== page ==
I knew it would be a magical day in the woods as soon as I turned the corner. There, right near the park entrance, a baby Snapping Turtle was trying to cross the road. I pulled over, helped her to the other side, then made my way to the trailhead.
The sun had just found its place above the tree rise to the east, so the light in the forest was bright and bewitching, casting long shadows here, lighting trees afire there.
Two swans glided slowly near the edge of the pond, mourning, I think. The cygnet I saw two weeks ago has been absent from their side since. There seems to be a lot of that this week — mourning and finding ways to glide softly through.
At the start of the first hill, I startled two courting Pileated Woodpeckers. They continued down the path in front of me, ducking in and out of branches, giggling at each other. A rare and wondrous blessing!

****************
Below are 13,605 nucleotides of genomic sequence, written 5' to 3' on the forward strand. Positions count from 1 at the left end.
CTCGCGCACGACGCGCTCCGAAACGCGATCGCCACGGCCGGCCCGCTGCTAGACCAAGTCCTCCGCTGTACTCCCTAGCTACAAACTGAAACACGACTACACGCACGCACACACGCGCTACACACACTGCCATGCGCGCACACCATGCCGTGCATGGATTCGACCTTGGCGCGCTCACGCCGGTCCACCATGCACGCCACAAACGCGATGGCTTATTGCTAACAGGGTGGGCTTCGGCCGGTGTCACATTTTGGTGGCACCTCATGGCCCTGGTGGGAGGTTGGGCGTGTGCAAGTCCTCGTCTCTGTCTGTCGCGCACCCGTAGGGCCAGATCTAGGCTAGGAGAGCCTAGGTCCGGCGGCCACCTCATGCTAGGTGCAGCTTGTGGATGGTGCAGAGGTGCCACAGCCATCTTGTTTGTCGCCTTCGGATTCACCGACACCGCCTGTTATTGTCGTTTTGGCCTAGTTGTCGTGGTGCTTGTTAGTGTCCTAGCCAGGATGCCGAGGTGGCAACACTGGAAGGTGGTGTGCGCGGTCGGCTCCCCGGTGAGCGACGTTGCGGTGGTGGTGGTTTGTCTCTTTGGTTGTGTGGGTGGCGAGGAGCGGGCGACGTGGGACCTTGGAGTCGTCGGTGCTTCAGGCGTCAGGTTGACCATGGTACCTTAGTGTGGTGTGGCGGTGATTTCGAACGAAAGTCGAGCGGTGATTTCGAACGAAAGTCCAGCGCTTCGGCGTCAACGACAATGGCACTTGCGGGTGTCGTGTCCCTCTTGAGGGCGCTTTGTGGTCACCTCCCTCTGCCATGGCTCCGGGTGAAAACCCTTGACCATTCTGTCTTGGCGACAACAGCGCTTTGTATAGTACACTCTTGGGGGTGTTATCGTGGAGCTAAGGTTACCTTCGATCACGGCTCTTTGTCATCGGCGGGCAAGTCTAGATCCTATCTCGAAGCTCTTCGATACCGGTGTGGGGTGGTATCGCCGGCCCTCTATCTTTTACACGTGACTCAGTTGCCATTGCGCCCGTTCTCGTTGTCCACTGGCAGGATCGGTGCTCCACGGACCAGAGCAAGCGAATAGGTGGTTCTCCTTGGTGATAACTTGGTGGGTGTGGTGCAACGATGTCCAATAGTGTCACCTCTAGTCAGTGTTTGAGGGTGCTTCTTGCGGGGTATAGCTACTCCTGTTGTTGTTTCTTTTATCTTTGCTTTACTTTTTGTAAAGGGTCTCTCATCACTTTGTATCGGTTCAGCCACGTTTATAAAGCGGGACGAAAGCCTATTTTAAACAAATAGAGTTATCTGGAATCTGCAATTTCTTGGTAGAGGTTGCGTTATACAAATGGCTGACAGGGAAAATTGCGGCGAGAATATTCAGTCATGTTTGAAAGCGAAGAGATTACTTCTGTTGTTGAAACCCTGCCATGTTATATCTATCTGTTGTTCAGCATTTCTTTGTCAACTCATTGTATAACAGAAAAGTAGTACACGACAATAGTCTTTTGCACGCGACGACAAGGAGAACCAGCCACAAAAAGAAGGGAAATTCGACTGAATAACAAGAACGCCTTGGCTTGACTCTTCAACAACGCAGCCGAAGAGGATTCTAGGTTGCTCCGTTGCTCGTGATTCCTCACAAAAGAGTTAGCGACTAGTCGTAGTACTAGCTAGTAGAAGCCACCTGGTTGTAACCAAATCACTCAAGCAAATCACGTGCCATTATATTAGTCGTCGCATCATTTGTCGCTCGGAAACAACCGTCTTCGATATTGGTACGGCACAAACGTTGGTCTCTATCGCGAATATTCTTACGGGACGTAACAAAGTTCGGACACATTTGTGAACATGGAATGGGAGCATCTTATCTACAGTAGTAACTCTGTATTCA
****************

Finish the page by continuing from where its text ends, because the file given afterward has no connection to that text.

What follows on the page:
A rustle of leaves from above caught my attention—more amorous intentions from two Cooper’s Hawks flirting with a display of sunlit tail feathers and song.
Nearby and seemingly unimpressed by the all the woods wooing, a Barred Owl sat by herself watching the spectacle. I laughed out loud when she caught me watching her watching them.
As I continued on, the trail became muddy and puddly — at one point, flooded too much to cross. It changed the sound and sense of the woods with rushing water in new places. These new places demanded new paths and direction changes, which always seem so effortless in the woods, so intrinsic.
• • •
©2013, Jen Payne